Tag Archives: Tropical wave

HURRICANE JOAQUIN IN THE ATLANTIC

It is getting late in the 2015 Atlantic Hurricane Season, already past the traditional historical peak of the annual season, and here we are on 2 October watching a major category 4 Hurricane JOAQUIN that has been hammering the central Bahamas for the past two days.

Infrared satellite image of 10/02/2015 [NASA] showing a strong ang strengthening hurricane JOAQUIN hammering the Bahamas
Infrared satellite image of 10/02/2015 [NASA] showing a strong and strengthening hurricane JOAQUIN hammering the Bahamas
Because of the interaction of several atmospheric systems over the Atlantic and North America forecasting where JOAQUIN will actually go has been rather difficult. Just a couple of days ago with the hurricane nearly stationary over the Bahamas, panic waves spread along the U.S.A. eastern seaboard as several models traced a track pointing toward New Jersey and New York, and memories of SANDY vividly flashed back for million of residents along the Atlantic coastal region.

Satellite image of 10/02/2015 [NOAA] showing water vapor in the atmosphere, which helps visualize the path of least resistance opening between two atmospheric system that may pull JOAQUIN away from a direct hit on the U.S.A. coastal region
Satellite image of 10/02/2015 [NOAA] showing water vapor in the atmosphere, which helps visualize the path of least resistance opening between two atmospheric system that may pull JOAQUIN away from a direct hit on the U.S.A. coastal region
More recently the picture has become clearer as the various weather systems have gotten more organized in the atmosphere and a definite path of least resistance has opened. which appears will take JOAQUIN on a northeasterly track paralleling the U.S.A. coastline and most probably avoiding a direct land-falling impact of these still Sandy-traumatized regions.

Projected track for Hurricane JOAQUIN (courtesy of the U.S. Naval research Laboratory) as of 10/02/2015
Projected track for Hurricane JOAQUIN (courtesy of the U.S. Naval research Laboratory) as of 10/02/2015

To the east of JOAQUIN we are watching a disturbance in the central Atlantic that appears to be getting much better organized, and a strong tropical wave just emerging from Equatorial Africa over the eastern Atlantic to the south of the Cape Verde Islands.

Color-enhanced infrared satellite image (NOAA) of 10/02/2015 showing Hurricane JOAQUIN and two other potentially cyclonic systems over the northern Atlantic basin
Color-enhanced infrared satellite image (NOAA) of 10/02/2015 showing Hurricane JOAQUIN and two other potentially cyclonic systems over the northern Atlantic basin

So it appears there is still plenty of fuel for potential cyclonic activity in the north Atlantic basin, despite the dampening effects of a strong and  still developing El Niño off the Pacific coast of Peru.

Like recently departed New York Yankee legend Yogi Berra  used to say “it ain’t over until it is over”, so the prudent course of action for all interest around the basin will be to pay attention, remain alert, be prepared, and above all MITIGATE, as we go through the final stretch of the ‘official’ 2015 Atlantic Hurricane season. Keep in mind, it won’t be over until mother Nature says it is!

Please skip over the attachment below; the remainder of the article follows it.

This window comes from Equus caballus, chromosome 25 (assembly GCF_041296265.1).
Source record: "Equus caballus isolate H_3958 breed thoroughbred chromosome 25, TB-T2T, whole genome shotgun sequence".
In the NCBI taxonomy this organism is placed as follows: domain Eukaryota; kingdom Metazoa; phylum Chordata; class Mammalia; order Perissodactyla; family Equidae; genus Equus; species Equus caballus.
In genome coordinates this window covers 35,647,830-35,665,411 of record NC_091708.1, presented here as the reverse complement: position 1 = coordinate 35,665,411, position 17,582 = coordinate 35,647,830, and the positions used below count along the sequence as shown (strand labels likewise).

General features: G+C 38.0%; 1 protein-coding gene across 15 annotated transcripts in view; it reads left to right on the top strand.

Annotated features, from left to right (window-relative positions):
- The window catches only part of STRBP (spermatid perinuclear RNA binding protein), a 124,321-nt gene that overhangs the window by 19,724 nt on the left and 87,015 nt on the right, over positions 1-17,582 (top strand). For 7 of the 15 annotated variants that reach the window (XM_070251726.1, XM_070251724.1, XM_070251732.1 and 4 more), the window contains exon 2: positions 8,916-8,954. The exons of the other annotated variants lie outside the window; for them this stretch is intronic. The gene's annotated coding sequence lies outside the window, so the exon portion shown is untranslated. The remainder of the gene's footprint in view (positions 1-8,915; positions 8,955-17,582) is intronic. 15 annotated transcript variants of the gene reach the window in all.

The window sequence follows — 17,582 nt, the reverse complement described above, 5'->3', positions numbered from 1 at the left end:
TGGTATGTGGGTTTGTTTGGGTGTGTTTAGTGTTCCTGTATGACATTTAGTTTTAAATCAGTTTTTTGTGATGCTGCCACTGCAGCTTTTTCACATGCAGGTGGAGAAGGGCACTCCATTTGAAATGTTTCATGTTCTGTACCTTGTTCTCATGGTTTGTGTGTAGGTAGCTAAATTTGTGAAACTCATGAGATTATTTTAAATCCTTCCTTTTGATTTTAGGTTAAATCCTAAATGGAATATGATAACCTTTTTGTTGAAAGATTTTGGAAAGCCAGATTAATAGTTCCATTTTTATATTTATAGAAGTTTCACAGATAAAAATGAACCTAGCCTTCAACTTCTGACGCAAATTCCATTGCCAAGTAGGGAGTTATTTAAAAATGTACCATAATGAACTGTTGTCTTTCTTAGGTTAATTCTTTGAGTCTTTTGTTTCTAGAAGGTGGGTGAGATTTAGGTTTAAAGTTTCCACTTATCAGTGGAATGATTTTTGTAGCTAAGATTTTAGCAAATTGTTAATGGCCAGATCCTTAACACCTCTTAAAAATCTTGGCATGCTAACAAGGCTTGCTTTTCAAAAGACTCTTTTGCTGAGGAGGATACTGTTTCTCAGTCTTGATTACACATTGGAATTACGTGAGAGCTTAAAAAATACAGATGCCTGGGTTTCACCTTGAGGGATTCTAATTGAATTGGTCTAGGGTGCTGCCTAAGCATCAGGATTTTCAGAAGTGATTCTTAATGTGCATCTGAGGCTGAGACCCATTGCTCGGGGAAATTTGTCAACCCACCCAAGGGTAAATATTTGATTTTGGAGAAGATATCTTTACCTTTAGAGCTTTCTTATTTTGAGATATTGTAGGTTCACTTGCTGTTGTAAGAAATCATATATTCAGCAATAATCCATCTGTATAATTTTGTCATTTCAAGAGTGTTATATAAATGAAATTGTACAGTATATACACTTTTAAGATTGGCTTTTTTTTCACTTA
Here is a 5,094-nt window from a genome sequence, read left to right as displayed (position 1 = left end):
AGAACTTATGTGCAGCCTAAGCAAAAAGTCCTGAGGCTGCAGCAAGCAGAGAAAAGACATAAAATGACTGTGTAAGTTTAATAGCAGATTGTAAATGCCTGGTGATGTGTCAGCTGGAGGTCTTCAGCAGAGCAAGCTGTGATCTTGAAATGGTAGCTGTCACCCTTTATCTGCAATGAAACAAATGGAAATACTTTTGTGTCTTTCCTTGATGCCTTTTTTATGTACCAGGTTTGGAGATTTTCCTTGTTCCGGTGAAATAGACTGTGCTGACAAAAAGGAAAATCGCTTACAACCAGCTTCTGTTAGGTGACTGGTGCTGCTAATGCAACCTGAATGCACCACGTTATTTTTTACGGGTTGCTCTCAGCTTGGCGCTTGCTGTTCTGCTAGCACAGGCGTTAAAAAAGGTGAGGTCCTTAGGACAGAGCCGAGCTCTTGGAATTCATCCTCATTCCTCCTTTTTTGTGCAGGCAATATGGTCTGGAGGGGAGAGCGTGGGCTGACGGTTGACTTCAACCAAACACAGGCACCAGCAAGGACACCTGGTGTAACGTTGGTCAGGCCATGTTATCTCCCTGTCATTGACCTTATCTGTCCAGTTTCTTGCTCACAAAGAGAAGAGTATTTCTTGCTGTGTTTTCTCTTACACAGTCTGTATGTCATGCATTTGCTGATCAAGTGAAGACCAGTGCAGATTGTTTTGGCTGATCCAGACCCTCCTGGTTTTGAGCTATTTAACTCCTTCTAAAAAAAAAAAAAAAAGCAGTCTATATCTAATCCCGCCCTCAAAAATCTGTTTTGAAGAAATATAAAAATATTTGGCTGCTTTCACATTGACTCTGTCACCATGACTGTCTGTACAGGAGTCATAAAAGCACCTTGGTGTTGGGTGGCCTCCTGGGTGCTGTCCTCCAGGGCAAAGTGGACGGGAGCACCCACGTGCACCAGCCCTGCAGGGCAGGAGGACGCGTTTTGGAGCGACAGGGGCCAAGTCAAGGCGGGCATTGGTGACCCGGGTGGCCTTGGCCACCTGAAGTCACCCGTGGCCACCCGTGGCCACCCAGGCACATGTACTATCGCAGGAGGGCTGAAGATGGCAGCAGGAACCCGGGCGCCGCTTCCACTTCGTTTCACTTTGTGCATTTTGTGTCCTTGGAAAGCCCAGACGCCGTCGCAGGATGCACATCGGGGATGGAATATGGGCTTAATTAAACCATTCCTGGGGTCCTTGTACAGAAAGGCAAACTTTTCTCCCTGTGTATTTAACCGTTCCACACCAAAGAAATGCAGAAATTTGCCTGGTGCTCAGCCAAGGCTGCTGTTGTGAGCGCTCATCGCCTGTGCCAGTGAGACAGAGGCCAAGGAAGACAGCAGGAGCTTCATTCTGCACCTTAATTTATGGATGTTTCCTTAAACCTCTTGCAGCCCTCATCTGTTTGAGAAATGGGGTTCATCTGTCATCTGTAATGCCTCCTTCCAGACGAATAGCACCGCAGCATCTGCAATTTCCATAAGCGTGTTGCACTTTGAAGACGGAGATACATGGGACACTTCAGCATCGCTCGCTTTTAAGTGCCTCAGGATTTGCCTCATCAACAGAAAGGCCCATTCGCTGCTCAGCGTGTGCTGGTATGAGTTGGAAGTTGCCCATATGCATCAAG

Cristobal heads north!

Pushed by a strong front moving across the Southeast tropical storm Cristobal made a turn toward the north earlier today, over the southeastern Bahamas.  The new forecast track for Cristobal  will keep the cyclone farther away from the  U.S.A. coastline than initially estimated taking it closer to Bermuda.

Updated track for tropical storm Cristobal as of 24 August 2014 at 1400 (courtesy of the U.S. Navy Research Laboratory on the basis of NOAA data)
Updated track for tropical storm Cristobal as of 24 August 2014 at 1400 (courtesy of the U.S. Navy Research Laboratory on the basis of NOAA data)

Despite its interaction with the front tropical  storm Cristobal will encounter conditions favoring further strengthening in the next couple of days as it begins to gradually turn toward the north-northeast and eventually the northeast, so there is a possibility that Cristobal may reach hurricane strength after all.

While the forecast track may keep Cristobal away from the U.S.A. mainland, all interest in Florida and the Atlantic seaboard must remain alert and be prepared for potential impacts along the coastal region.

Color-enhanced infrared satellite image (NOAA) of 24 August 2014 at 1700 showing Tropical Storm CRISTOBAL and a couple of tropical waves over 'hurricane alley'
Color-enhanced infrared satellite image (NOAA) of 24 August 2014 at 1700 showing Tropical Storm CRISTOBAL and a couple of tropical waves over ‘hurricane alley’

There is additional potential for cyclonic activity over the Atlantic basin as we look eastward to a couple of tropical waves now riding ‘hurricane alley’, which we should monitor over the next few days.

Slow as the 2014 Atlantic hurricane season has been so far, and may continue to be, it is critically important to keep in mind  that all it takes is one hit by a hurricane, regardless of its ultimate intensity, to inflict plenty of damage, possible death and injury, and human suffering.

Pay attention, be prepared! MITIGATE!